Trump attorney John Eastman had a plan to switch Pennsylvania from Biden to Trump in the final days of 2020: have state legislators count the votes just a little bit differently.
In Eastman’s case, newly released emails show, he wanted to have the legislature use a formula he devised that, in his words, would leave the state “with a significant Trump lead.”
It’s a variation on the age-old and apocryphal Stalin quote that “it’s not who votes that counts, but who does the counting.”
The emails were obtained via a Freedom of Information Act request by the Colorado Ethics Institute, and were first reported by the Denver Post. The emails stem from Eastman’s time as a fellow at the University of Colorado, Boulder in 2020.
Eastman made the suggestion in an exchange with Pennsylvania State Rep. Russ Diamond (R), who had contacted the conservative law professor on Dec. 4 after seeing Eastman testify before the Georgia state Senate. Diamond wanted to know whether the supposedly “unlawful election” gave the state legislature the right to “exercise its plenary authority to appoint presidential electors, regardless of restraints existing within Pennsylvania’s constitution and statutes.”
Diamond forwarded Eastman a draft resolution that he had written. It would declare that the state’s general assembly had found the election to be unlawful and, therefore, that the state “had failed to make a choice on the day prescribed by law” and could not determine which candidate won.
Eastman replied the same day with several edits. The main one was to suggest that the legislature be more aggressive.
Not only should the state’s legislators declare the election invalid, Eastman wrote in the Dec. 4, 2020 message, they should choose a new slate of electors for Trump.
“Do you want to only go half way, and require another resolution to actual choose a slate of electors? Or should you do it all in one resolution?” Eastman wrote. “I don’t know the dynamic of your Legislature, so can’t answer that. But my intuition is that it would be better to do what you need to do in one fell swoop.”
Eastman added that Diamond should add a section to the resolution that included “factual findings,” based in part on hearings held before the Pennsylvania state legislature the week before. (Trump himself appeared at that hearing via his attorney’s cell phone, which was held up to the mic for state legislators to hear. The President proceeded to complain that nobody would “overturn” the election for him.)
Eastman went on to articulate a series of claims that the legislators could make to do just that: why not just “pro-rate” the vote totals, ignoring a subset of mail-in ballots?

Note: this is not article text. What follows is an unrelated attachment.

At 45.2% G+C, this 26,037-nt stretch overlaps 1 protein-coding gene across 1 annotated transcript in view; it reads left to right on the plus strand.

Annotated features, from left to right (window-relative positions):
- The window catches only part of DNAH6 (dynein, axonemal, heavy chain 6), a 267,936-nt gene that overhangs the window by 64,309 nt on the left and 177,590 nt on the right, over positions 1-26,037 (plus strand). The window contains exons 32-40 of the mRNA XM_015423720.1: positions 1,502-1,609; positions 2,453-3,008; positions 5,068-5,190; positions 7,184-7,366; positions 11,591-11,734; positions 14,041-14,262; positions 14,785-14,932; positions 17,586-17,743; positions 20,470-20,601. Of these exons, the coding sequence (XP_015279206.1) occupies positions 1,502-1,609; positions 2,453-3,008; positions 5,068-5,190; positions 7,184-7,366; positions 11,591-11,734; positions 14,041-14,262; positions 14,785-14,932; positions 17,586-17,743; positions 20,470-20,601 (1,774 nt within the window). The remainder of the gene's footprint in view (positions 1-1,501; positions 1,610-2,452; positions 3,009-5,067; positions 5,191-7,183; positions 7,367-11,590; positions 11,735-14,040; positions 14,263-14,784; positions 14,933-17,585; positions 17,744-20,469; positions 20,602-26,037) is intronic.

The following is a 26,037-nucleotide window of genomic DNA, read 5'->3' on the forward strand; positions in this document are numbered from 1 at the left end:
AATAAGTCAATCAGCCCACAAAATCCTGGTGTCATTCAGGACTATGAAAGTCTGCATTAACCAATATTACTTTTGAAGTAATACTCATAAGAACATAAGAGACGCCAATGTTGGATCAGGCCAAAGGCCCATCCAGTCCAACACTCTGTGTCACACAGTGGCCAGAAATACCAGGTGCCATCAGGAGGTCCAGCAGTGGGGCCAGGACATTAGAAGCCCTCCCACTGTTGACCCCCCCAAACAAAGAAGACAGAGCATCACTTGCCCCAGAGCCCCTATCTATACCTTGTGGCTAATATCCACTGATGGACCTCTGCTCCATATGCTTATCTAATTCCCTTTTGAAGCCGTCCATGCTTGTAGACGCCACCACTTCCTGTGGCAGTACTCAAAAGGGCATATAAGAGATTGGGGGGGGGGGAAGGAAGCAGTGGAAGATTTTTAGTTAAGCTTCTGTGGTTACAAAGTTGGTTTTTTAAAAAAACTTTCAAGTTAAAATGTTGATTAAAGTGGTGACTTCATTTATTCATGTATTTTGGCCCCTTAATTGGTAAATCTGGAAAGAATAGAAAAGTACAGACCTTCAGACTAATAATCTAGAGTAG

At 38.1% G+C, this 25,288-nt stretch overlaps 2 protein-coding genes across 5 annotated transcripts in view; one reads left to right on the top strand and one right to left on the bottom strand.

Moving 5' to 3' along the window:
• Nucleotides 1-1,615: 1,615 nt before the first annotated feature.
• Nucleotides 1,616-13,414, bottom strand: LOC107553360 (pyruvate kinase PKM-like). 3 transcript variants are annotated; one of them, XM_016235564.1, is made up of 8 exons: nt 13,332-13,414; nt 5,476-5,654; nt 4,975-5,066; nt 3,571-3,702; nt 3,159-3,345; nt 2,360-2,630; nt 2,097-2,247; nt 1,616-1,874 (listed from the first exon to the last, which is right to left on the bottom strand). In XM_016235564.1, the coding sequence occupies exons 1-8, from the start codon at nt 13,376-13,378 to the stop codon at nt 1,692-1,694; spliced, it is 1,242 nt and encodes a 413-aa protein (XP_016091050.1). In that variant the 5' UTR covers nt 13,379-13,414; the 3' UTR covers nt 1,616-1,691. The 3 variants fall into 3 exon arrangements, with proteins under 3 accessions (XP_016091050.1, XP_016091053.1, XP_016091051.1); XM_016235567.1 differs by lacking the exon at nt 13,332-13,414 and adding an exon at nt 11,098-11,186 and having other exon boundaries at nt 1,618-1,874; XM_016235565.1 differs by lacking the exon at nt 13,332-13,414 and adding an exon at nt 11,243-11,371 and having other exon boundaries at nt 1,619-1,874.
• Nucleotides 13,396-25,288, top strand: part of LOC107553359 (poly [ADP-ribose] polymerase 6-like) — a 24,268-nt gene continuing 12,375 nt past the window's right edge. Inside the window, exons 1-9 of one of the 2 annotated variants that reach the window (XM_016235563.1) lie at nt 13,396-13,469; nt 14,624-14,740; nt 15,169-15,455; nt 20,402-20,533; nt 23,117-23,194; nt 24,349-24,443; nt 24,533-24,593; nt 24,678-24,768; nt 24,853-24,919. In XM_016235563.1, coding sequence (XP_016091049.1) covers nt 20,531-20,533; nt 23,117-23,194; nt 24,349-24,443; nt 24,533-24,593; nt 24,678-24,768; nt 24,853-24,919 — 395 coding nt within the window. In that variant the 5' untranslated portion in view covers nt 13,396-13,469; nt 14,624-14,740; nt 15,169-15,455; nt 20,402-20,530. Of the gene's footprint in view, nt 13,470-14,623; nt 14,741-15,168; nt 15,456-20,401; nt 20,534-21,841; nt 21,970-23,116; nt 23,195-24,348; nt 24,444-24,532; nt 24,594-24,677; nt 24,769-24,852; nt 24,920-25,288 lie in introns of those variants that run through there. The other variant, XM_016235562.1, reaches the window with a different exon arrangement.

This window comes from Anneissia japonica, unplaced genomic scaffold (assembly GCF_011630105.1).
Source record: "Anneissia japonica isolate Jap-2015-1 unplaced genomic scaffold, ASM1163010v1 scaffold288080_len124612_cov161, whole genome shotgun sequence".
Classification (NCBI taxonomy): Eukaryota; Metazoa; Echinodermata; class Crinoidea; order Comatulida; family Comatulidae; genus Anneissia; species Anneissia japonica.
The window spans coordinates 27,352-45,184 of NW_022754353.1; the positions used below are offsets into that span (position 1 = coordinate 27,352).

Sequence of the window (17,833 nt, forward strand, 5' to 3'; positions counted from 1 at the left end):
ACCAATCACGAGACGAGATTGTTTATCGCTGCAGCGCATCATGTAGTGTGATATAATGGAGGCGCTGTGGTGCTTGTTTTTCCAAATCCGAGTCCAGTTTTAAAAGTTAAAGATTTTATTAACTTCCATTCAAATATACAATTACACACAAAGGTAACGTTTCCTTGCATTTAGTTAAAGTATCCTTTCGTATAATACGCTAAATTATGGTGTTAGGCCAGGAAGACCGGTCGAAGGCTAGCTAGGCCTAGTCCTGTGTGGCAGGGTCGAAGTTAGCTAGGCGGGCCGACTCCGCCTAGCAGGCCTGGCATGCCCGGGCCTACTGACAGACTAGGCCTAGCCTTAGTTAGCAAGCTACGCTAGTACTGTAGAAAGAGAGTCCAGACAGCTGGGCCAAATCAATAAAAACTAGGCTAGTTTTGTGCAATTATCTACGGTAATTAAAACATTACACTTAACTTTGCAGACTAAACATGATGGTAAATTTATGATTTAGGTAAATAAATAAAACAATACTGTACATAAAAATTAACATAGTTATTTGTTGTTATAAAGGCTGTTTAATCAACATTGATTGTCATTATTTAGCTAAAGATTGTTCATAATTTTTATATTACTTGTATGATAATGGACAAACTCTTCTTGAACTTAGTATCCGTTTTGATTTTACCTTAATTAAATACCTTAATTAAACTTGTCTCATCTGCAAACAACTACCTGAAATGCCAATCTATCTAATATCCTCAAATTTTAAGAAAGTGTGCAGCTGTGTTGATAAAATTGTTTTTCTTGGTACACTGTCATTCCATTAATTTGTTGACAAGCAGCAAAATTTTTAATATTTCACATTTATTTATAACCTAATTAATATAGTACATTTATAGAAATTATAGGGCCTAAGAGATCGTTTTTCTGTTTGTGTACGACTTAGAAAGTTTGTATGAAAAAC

“For example, depending on how many ballots were counted that were received after the statutory deadline (say 10,000 for example’s purpose), those 10,000 votes need to be discarded, and you can take the absentee ballot ratio for each candidate in the counties were late-received ballots were illegally counted and deduct the pro-rated amount from each candidate’s total,” Eastman wrote.
In an emailed statement to TPM Wednesday, Diamond put distance between himself and Eastman’s ideas, writing, “at no time did I consider presuming any alternative count of the popular vote in Pennsylvania.”
In the Dec. 4 exchange, Eastman floated another option that had to do with verification: Why not just apply the “historical rejection rate” for ballots and then “discount each candidates’ totals by a prorated amount based on the absentee percentage those candidates otherwise received.”
That, Eastman pointed out, would leave Trump with a lead in the state, therefore “bolster[ing] the argument for the Legislature adopting a slate of Trump electors — perfectly within your authority to do anyway, but now bolstered by the untainted popular vote.”
“That would help provide some cover,” he added.
Diamond replied to Eastman the same day, thanking him for the ideas while complaining about the Trump team.
“Honestly, the Trump legal team was not exactly stellar at PA’s hearing, failed to provide the affidavits of their witnesses, and made a glaring error by purporting that more ballots had been returned than mailed out,” he wrote. “It is for this reason that I so latched onto your comments that actual fraud is irrelevant when the election itself is unlawful.”
Diamond tried to separate his efforts in 2020 from those of Eastman in the statement to TPM.
“Professor Eastman was but one of many individuals I interacted with in the aftermath of the 2020 General Election,” he wrote. “I believe the emails in question pretty much comprised the sum of our interactions.”
Diamond added that he continues to “believe that jealously guarding and preserving the legitimate authority of the Pennsylvania General Assembly should always remain a priority.”